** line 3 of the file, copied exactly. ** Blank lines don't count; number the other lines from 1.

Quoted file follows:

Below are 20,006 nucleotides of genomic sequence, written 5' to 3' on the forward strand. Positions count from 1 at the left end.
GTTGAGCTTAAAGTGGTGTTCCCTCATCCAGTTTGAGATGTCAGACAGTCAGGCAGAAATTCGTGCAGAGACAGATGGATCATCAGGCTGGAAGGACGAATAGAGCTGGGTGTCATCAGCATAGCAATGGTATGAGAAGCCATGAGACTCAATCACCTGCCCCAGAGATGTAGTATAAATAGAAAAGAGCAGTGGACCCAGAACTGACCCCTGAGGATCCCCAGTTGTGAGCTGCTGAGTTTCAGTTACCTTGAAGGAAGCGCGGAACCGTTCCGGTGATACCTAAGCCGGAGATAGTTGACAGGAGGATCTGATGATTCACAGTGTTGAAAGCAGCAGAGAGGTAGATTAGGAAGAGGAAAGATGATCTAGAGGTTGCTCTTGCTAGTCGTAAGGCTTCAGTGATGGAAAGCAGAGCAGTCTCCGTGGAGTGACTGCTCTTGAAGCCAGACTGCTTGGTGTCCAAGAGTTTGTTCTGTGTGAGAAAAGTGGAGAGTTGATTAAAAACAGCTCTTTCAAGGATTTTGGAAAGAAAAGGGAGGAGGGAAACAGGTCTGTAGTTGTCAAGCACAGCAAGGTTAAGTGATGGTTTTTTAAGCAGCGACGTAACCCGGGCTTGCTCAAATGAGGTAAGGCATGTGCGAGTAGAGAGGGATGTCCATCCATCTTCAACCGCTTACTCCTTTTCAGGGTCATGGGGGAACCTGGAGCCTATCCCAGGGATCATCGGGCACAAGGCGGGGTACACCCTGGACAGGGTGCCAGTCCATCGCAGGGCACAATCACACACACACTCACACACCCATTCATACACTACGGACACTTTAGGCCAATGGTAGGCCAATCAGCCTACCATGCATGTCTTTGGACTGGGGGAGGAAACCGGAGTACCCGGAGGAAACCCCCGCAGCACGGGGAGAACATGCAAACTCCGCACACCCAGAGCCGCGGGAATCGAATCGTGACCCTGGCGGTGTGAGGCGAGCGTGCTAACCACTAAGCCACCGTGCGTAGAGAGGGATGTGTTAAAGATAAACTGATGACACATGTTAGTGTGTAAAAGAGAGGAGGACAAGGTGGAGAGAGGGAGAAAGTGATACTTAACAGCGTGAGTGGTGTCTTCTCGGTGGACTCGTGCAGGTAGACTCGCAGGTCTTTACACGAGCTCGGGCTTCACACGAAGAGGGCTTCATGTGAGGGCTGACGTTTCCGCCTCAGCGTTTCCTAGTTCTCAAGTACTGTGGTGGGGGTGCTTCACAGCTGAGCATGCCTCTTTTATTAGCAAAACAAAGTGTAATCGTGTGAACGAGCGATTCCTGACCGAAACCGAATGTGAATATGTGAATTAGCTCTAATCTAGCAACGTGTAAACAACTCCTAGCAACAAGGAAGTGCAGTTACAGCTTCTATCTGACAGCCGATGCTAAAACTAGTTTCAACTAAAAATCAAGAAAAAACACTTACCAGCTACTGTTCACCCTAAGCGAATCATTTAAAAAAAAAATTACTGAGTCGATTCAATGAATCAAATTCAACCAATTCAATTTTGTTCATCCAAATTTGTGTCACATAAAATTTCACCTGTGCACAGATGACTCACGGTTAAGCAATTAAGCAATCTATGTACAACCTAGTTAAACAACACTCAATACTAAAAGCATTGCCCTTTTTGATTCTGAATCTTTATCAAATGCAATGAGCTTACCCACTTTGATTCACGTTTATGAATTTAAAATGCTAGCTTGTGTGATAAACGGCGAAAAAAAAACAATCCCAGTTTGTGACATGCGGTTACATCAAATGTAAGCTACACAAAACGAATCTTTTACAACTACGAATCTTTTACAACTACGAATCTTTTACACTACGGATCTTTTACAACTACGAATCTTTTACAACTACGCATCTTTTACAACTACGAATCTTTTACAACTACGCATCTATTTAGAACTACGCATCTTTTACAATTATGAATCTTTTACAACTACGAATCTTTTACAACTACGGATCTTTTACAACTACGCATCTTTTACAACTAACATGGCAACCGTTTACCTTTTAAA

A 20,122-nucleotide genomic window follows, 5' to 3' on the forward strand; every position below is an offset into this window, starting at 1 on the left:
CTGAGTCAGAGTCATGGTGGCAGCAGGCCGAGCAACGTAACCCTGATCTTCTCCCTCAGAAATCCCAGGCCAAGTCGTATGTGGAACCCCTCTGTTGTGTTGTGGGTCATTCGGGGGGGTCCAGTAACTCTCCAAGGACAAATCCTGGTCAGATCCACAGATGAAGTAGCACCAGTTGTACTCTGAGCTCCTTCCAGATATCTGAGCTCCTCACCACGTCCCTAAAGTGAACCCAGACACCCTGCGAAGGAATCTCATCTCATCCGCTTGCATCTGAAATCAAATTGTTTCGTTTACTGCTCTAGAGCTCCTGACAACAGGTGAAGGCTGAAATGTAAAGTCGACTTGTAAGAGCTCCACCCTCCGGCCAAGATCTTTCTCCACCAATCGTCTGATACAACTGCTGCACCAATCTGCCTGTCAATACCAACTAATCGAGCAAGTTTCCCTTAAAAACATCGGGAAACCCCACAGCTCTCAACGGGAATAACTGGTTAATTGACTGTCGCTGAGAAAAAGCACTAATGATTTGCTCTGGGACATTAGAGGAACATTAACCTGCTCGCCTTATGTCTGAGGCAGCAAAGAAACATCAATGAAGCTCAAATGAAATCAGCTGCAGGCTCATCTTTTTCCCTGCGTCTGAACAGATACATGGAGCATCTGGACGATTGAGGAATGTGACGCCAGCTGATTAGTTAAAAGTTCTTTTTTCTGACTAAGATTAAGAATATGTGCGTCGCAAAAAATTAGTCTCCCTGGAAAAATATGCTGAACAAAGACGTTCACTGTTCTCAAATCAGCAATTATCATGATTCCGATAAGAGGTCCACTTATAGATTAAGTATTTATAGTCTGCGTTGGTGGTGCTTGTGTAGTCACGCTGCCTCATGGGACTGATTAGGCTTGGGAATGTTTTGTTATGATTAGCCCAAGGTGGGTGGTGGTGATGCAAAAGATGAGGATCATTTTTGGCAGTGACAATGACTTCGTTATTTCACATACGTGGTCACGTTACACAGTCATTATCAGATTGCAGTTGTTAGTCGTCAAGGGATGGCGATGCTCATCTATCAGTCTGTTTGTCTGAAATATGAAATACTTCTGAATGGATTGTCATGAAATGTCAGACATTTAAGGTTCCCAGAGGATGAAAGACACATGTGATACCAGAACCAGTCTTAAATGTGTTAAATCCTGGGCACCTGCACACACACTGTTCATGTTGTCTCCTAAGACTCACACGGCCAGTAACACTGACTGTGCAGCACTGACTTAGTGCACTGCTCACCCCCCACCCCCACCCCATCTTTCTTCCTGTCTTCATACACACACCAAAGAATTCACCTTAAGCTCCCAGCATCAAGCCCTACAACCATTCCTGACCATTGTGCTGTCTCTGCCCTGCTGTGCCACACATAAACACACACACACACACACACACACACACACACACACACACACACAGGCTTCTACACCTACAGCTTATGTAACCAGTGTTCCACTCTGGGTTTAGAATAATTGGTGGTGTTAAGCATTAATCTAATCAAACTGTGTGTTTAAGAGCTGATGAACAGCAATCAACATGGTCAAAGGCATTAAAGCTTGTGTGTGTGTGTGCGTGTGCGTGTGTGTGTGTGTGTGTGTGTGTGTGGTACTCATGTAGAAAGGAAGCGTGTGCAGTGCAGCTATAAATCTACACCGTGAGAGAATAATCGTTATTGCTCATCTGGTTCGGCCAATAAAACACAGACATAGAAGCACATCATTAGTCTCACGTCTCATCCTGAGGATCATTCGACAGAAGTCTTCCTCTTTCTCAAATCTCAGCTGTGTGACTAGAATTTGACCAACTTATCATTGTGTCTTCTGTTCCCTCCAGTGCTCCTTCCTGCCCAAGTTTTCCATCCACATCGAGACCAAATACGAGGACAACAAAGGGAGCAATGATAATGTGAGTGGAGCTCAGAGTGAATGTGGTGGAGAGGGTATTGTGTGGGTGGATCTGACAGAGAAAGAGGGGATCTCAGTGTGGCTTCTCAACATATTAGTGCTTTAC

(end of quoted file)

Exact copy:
A 20,122-nucleotide genomic window follows, 5' to 3' on the forward strand; every position below is an offset into this window, starting at 1 on the left: